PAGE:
EDITOR: | December 1st, 2016 | 5 Comments

Lifton defines “technology metals”

| December 01, 2016 | 5 Comments
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ctms2017_final_ver_banner_logoWhat are technology metals and material? They are those chemical elements mostly metals the electronic properties of which enable individuals to control and manipulate the use of electricity to enhance human senses and motive power ability. Modern transportation, communication, information gathering, recording, transmission, and display are universally available only because the electronic properties of the technology metals and materials have allowed for their miniaturization and control .

The core technology metal is copper without which we could not produce, distribute, and utilize electricity to replace other forms of power application at wherever we want it. The industrial revolution was built upon iron, steel, and steam. There is no substitute for steel, but electricity has replaced steam, and ironically the production of copper itself is dependent on electricity (copper is purified by electrolysis). Until the advent of government sponsored research in World Wars I and II, the principal resource drivers of the industrial revolution were coal, oil, iron, and copper with just a few allowing elements for strengthening steel in the mix. The age of technology metals in which we now live began in earnest during World War II and grew exponentially in the generation following the end of that war. The semi-conductor “metals”, silicon and germanium allowed the miniaturization of the detection of electromagnetic waves and more importantly the switching of large currents without the need for mechanical switches. Simultaneously the cauldron of war produced uranium and plutonium in bulk so that not only the production of the ultimate weapons could be done but a new era of non fossil fuel produced heat (to make steam and electricity) could be born.

In the 25 years following the war the periodic table was finally closed for all of the naturally occurring elements and chemists gave metallurgists alloying and physicists a new spectrum of previously exotic chemical elements the properties of the alloys and compounds of which allowed the mass miniaturization of consumer electrical and electronic products. These key technology metals and materials included gallium, indium, arsenic, antimony, tellurium, the rare earths, lithium, and engineered graphite (carbon). Recently nickel and cobalt have also moved from just being alloying elements to being electronically significant element for magnets and batteries. It is the same for zirconium and hafnium in nuclear power generation and electronics.

If any significant proportion of the elements named in the paragraph above were not available commercially then the world would revert to the standard of living or at least the lifestyles prevalent in 1939. Contrast that world with our own and you will understand why we now live in the age of technology metals.


Jack Lifton

Editor:

Jack Lifton is the Sr. Editor for InvestorIntel Corp. and is the CEO for Jack Lifton, LLC. He is also a consultant, author, and lecturer ... <Read more about Jack Lifton>


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Comments

  • Tracy Weslosky

    Thank you Jack.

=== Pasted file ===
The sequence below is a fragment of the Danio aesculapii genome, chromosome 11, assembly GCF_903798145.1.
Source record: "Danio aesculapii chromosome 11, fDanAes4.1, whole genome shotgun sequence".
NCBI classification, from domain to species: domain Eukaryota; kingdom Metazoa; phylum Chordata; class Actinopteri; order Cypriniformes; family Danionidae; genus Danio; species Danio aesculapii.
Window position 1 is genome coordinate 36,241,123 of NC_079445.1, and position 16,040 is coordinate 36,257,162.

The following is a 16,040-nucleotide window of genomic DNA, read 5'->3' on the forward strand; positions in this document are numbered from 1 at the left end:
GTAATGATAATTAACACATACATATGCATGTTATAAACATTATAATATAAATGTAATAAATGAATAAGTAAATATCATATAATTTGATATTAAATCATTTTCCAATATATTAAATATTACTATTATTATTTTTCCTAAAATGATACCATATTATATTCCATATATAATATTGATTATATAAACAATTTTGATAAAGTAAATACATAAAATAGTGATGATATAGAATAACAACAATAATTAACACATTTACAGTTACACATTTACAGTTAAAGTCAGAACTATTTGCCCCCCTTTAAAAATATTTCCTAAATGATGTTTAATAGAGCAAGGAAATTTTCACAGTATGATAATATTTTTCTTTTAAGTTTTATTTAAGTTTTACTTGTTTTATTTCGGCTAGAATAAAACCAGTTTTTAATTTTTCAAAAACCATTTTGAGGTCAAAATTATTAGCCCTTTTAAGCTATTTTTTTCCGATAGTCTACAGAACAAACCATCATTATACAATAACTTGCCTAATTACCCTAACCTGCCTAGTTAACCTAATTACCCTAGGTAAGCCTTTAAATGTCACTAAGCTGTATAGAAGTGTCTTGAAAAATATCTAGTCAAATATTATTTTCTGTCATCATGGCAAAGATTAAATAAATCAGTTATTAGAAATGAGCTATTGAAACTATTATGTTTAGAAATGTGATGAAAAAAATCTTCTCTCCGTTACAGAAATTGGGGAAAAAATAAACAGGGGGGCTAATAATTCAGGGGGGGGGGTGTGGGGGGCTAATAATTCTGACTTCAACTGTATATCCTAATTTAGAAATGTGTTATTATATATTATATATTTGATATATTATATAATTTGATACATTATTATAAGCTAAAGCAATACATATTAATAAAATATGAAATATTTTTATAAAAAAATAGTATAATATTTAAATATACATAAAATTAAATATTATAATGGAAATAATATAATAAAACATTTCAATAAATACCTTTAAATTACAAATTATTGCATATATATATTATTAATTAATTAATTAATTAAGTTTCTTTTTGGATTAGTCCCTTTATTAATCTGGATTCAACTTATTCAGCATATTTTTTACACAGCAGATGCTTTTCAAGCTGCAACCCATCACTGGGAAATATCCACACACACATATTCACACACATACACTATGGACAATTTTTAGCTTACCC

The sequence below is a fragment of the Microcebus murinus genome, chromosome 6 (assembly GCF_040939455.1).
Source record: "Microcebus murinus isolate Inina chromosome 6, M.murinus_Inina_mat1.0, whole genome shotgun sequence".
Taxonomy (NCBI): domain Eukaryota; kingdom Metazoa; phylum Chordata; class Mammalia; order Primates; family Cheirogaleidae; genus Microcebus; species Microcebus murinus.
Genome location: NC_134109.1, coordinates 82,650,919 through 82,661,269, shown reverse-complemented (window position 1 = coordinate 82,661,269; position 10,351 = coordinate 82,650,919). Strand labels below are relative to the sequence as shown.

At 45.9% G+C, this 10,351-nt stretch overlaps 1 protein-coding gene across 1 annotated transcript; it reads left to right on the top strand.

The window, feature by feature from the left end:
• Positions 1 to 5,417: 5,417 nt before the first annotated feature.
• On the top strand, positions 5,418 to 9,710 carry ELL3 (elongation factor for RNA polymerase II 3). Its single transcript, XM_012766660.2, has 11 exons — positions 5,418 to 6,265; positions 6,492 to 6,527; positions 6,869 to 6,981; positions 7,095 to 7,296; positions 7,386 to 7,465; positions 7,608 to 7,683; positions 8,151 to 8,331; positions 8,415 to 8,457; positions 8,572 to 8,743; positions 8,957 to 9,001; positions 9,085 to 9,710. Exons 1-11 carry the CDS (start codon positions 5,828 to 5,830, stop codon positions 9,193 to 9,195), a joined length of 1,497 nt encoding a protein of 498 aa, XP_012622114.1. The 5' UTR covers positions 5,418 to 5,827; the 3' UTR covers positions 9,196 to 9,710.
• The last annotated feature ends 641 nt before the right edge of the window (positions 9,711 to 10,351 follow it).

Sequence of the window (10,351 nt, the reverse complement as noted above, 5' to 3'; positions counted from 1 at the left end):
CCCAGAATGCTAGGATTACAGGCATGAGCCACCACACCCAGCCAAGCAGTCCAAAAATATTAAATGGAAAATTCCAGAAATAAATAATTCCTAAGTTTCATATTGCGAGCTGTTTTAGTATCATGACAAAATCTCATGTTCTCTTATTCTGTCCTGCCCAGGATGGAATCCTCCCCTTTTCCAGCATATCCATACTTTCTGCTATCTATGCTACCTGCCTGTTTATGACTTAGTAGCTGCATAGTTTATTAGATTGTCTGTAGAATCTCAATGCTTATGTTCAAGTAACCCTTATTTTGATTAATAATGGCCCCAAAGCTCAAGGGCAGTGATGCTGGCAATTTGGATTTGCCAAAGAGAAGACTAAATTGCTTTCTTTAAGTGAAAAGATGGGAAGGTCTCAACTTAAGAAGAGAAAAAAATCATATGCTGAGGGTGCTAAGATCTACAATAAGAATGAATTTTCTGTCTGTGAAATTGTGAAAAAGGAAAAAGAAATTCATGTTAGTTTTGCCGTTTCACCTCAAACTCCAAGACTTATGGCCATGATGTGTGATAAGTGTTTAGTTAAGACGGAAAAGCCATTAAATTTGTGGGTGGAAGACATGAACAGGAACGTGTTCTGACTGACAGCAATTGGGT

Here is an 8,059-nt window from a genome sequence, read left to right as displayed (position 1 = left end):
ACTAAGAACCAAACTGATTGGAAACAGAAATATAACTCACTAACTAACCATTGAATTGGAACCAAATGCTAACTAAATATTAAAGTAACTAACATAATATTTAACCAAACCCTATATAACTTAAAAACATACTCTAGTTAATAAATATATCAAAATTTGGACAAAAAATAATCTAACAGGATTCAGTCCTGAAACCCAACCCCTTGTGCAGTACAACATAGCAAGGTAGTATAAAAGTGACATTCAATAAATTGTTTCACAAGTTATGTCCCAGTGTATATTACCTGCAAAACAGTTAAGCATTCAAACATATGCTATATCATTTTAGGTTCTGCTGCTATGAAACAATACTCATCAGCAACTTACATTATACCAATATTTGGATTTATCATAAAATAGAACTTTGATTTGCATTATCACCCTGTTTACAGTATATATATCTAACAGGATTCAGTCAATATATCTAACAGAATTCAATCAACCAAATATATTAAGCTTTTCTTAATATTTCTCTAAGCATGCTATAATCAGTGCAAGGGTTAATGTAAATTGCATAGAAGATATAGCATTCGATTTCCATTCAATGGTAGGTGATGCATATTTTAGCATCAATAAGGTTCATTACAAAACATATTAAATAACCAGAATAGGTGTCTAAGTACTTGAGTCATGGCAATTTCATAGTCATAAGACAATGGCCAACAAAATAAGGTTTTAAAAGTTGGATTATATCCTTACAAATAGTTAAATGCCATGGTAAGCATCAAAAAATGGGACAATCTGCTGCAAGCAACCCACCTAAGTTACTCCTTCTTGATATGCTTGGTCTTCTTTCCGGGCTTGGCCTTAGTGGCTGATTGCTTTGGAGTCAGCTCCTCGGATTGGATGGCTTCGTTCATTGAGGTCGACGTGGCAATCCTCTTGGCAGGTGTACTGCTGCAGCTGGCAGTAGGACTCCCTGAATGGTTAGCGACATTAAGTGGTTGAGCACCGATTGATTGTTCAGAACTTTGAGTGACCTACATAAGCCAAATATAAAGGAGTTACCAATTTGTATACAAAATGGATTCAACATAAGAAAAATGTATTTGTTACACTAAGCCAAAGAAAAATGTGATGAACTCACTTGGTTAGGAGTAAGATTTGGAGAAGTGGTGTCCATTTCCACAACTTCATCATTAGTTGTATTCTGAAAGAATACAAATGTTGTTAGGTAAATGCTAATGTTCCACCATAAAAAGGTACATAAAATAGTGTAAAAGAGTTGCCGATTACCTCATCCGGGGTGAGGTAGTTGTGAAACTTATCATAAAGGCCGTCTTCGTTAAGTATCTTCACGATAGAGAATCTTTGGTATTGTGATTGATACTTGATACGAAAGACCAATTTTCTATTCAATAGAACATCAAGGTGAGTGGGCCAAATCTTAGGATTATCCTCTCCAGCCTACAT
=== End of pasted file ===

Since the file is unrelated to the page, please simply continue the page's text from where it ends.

We asked the founder of the term “technology metals” Jack Lifton to provide what he meant — when he coined the term, we all now use. Note that Jack Lifton has been a speaker at all 6 of our Technology Metals Summits — and we are just getting ready to announce the next one….In fact, on behalf of the team of InvestorIntel we are pleased to announce the 6th Annual Cleantech & Technology Metals Summit (@CTMS2017) scheduled for Monday, May 15th and Tuesday, May 16th at the Omni King Edward Hotel in Toronto, Canada. Write us at info@investorintel.com or neil@investorintel.com for more information!

    December 1, 2016 - 1:56 PM

  • Leonard MacMillan

    Wow, the best most succinct description and story line for “Technology Metals” I have seen, thanks. I also posted a link to the article on the Stockhouse Bullboard for a new copper investment I recently made in “COP” TSX.V Coro Mining.

    December 1, 2016 - 5:11 PM

  • Adrian Nixon

    Thanks Jack, a really helpful column. You make clear just how much the march of technology has harnessed the properties of naturally occurring elements in the periodic table. Would Neodymium be another of the key metals to add to this list?

    December 6, 2016 - 4:12 AM

  • Jack Lifton

    Adrian,

    By the “rare earths” I mean in order of importance:
    Neodymium, praseodymium, samarium, dysprosium, and terbium,
    The rare earth permanent magnet metals

    Jack

    December 7, 2016 - 9:50 PM

  • Tim Ainsworth

    Jack, based off today’s SRB data magnetics can probably be broken down further on a supply/demand basis.

    With the State offering prices broadly in line with current market producers only offered up 5t Pr, 45t Nd & zero NdPr for storage, total just 50t, Nth RE didn’t bother to attend.

    By contrast, 280t Dy was offered for stockpile @ $181kg, part of 1354t total Eu thru Y. 280t DyO probably represents 35% of annual Sino demand & 4X ROW data post July 15 price crash. Appears HRE have finally been commoditised from semi precious metal status.

    Although outside the SRB tender, interesting to note Gd has run strongly past couple of months, hard to imagine a direct connection but note Baotou have finally released their first commercial magnetocaloric refrigeration products.

    December 13, 2016 - 10:31 AM

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